Andrews from Damn Small Linux also disagrees with Turner and Stallman, saying, “I understand why the FSF makes sure small-time players comply with their requirements. However, I also know from experience that it’s quite a burden for the hobbyist or small-time developer who wants to share something cool with the world but doesn’t have the finances or organizational structure of the big corporations.”
“Of course, non-profit distributors can always arrange with their upstream distributors to help them with the source code distribution,” Turner suggests. “If such an arrangement is in place, the problems mentioned above won’t happen, and the non-profit distributor will be able to save time and bandwidth.”
Major upstream distributors, however, are unlikely to enter such arrangements, if Fedora is any indication. Max Spevack, chair of the Fedora Board, says, “There are several reasons why the Fedora Project would be hesitant to officially sanction downstream distributions to point to upstream code repositories. The first has to do with the issue of forking. If the downstream developer has improvements, those improvements should be fed into the upstream code whenever possible. If downstream doesn’t want to push those changes upstream, then it makes sense that the downstream distribution should bear the burden of redistributing the source for the forked code.
“Second, there is an issue of legal liability,” Spevack continues. “The upstream party would be assuming legal liability for the downstream modifier, and that is not something that the Fedora Project is interested in doing.
“The third issue is that of cost — which, while a valid concern, in my opinion is a lesser issue than the other two.”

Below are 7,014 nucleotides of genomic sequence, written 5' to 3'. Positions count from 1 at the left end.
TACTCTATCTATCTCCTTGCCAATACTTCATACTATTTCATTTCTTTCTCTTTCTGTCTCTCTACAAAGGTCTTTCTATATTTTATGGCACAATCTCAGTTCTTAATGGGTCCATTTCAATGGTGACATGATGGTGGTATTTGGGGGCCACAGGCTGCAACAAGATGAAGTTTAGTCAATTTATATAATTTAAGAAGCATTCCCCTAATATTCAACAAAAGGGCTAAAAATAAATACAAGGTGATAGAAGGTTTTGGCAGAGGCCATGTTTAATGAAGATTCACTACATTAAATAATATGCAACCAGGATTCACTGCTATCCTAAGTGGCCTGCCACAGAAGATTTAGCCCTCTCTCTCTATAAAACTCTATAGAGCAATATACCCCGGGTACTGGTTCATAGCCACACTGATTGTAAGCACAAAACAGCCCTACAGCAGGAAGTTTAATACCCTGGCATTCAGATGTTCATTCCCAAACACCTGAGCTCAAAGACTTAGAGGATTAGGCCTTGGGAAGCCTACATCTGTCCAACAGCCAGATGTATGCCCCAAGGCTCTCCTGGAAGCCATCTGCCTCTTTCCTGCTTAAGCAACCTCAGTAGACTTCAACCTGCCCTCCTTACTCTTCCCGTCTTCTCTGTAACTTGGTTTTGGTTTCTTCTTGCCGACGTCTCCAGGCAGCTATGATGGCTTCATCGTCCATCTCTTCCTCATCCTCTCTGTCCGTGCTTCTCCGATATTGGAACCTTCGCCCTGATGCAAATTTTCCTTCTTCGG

A possible solution for some distributions would be rPath’s rBuilder Online, a tool whose use is free for non-commercial purposes and which allows users to build their own distribution using a repository of the Conary packaging system. Since one of the points of a Conary repository is that it contains both source and binary packages, using its version control system to keep track of them, as Erik Troan, one of rPath’s founder notes, using “rBuilder automatically solves the problem by providing permanent access to binaries and the sources.” Distributions based on rBuilder would still need to maintain their own repositories, but would not need to set up separate source repositories. This is the solution that Foresight Linux has chosen. However, rBuilder Online is not available to commercial distributions, and Conary is still a new and relatively unknown packaging system.
Many derivative distributions, then, seem to be on their own in a difficult situation where good intentions and creativity count for nothing beside the letter of the law.
For Woodford, the situation means struggling for compliance while preparing his next release, and the strain of the additional concerns is taking its toll. “I’m just trying to get back to the point where I can sleep at night,” Woodford says. “Last night, I went to bed at 1:30 and just lay in bed thinking of all the technicalities that have been discussed about the GPL and how I’m going to access the source and make it available.”
Bruce Byfield is a course designer and instructor, and a computer journalist who writes regularly for NewsForge, Linux.com and IT Manager’s Journal.
- Free Software